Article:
Divine battle in Kullu Dussehra has chief minister stepping inBy Vishal Gulati, IANS
Friday, October 15, 2010
KULLU - It is a divine battle that has been going on for decades, involving the followers of two rival deities of Kullu Valley. This time even Chief Minister Prem Kumar Dhumal has stepped in to urge for peace.
Dhumal has asked followers of the two rival deities - Shringa Rishi and Balu Nag - to put their heads together and come out with a solution.
When the Dussehra festivities end in the rest of the country on Oct 17, it is time for the week-long celebrations in Kullu Valley to begin. Unlike other parts of the country, here effigies of Ravan, Meghnad and Kumbhakarna are not burnt during the centuries-old Kullu Dussehra.
However, a ‘Lankadahan’ ceremony is held on the concluding day of the festival, on Oct 23, when the ‘evil empire’ is destroyed by over 200 assembled deities.
Every year the district administration invites the local deities, whose diktats are followed with reverence by their followers, to attend the festival.
However, due to the ‘war’ that has been going on for decades among the followers of Shringa Rishi and Balu Nag - over the superiority of their deity - the organisers have not invited the warring deities to the festival.
“Like the previous years, this year also we have not invited both the deities. But their followers have decided to participate in the festival nevertheless,” Kullu Deputy Commissioner B.M. Nanta told IANS.
Prem Sharma, director of the state department of language, art and culture, said the rivalry between the followers of Shringa Rishi and Balu Nag is over the important position the deity would hold during the procession taken out on the last day of the festival.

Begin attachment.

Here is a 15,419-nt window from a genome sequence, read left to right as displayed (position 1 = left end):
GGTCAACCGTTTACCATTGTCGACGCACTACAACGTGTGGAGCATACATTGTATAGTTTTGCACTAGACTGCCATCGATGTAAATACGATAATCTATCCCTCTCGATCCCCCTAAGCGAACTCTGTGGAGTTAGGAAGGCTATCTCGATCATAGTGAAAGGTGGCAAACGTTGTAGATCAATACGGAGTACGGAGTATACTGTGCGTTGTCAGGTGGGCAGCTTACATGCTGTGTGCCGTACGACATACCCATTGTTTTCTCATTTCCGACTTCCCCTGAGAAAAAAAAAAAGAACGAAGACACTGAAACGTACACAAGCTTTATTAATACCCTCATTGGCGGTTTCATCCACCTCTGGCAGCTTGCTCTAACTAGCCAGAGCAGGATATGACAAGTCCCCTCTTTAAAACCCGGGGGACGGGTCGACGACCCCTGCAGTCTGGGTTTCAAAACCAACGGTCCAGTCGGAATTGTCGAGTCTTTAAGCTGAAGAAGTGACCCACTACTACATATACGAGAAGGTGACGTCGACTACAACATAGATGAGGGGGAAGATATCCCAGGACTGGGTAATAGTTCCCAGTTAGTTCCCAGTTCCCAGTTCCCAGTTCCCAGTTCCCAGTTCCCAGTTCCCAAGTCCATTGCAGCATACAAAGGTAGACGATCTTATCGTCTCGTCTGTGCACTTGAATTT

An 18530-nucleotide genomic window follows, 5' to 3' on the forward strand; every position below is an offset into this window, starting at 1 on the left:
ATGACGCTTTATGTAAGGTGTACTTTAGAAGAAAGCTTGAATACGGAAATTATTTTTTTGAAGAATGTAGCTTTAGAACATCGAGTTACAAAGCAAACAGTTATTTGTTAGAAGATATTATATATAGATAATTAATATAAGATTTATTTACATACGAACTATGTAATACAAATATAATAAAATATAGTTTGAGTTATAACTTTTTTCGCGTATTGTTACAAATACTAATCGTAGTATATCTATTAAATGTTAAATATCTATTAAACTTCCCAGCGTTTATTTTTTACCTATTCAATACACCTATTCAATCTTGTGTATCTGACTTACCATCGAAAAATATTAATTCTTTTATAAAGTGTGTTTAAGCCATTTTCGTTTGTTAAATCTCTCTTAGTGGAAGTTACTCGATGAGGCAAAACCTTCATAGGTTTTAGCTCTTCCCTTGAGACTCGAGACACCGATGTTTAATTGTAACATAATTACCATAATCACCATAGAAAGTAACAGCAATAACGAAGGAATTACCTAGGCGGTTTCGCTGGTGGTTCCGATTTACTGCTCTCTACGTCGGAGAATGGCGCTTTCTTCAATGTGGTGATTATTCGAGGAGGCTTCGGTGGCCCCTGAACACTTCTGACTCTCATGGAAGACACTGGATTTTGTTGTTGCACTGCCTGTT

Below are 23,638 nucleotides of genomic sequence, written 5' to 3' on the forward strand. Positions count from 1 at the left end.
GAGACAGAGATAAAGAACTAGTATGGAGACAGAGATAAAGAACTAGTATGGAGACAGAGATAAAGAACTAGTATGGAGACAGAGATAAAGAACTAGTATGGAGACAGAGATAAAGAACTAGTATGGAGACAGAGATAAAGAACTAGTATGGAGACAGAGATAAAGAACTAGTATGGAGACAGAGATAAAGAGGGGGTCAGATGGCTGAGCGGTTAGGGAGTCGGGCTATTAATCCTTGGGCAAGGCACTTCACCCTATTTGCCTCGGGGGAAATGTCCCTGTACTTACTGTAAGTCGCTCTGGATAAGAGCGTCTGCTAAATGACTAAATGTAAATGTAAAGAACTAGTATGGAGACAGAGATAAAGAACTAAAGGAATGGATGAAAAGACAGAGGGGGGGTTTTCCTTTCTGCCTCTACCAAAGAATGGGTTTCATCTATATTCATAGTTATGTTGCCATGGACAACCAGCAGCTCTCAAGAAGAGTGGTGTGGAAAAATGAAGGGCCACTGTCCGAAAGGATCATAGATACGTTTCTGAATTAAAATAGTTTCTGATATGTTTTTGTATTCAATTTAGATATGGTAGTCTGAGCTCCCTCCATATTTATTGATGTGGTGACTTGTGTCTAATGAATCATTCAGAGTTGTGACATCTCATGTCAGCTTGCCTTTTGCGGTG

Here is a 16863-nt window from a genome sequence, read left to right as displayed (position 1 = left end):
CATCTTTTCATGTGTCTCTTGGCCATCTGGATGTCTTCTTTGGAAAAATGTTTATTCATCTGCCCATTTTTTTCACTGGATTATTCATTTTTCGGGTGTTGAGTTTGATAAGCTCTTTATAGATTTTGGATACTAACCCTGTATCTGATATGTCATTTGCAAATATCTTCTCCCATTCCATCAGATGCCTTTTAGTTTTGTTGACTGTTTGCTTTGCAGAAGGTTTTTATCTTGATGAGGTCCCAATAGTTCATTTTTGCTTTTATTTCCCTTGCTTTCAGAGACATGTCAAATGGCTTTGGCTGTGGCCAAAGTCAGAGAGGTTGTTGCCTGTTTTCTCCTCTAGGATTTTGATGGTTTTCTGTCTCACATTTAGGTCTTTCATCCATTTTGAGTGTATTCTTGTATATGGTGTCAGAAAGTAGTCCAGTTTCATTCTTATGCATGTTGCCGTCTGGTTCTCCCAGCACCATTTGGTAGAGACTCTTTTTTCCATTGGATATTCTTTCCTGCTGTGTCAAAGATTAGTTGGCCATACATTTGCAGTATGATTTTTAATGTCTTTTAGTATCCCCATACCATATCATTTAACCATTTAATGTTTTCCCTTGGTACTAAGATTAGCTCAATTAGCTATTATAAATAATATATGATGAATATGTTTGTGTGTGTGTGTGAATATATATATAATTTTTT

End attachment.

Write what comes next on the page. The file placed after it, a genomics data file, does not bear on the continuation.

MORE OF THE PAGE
“As per tradition, the idol of the superior deity is carried on the right side of the chariot of Lord Raghunath (Lord Rama) during the Lankadahan ceremony. For many decades, Shringa Rishi, who was ‘guru’ of Lord Rama, used to occupy that place.”
“After 1971, followers of Shringa Rishi boycotted the ceremony for 11 years over some dispute. During that period, Balu Nag, who is considered the incarnation of Lord Rama’s brother Lakshman, took that spot. Later, when the conflict among their followers grew stronger, both stopped participating in the festival,” Sharma explained.
“Now they have again started participating again after a gap of 18 years. Tempers often rise among the followers during the ceremonies over the place of honour for their deities,” he added.
In the past few years, the movement of both the deities was restrained to prevent clashes among the followers.
The district administration has already imposed prohibitory orders under Section 144 of the Criminal Procedure Code against gathering of five or more people to prevent any untoward incident.
Mohar Singh, the head priest of Shringa Rishi, said: “It’s an order of Shringa Rishi to participate in every Dussehra festival. The god does not require any invitation. It’s his right to take part.”
Nanta said special security arrangements have been made to tackle any incident. “We are trying to sort out the issue amicably between the warring deities,” he added
The chariot of Lord Raghunath, the chief deity, accompanied by palanquins of other deities will reach the historic Dhalpur Maidan here Oct 17 and stay till Oct 23, the day the Lankadahan ceremony is performed.
The Kullu Dussehra dates back to 1637 when Raja Jagat Singh was the ruler of the valley. He had invited all local deities to perform a ritual in Lord Raghunath’s honour.
Since then the assembly of deities from hundreds of villages across Kullu district has become a tradition.
(Vishal Gulati can be contacted at email@example.com)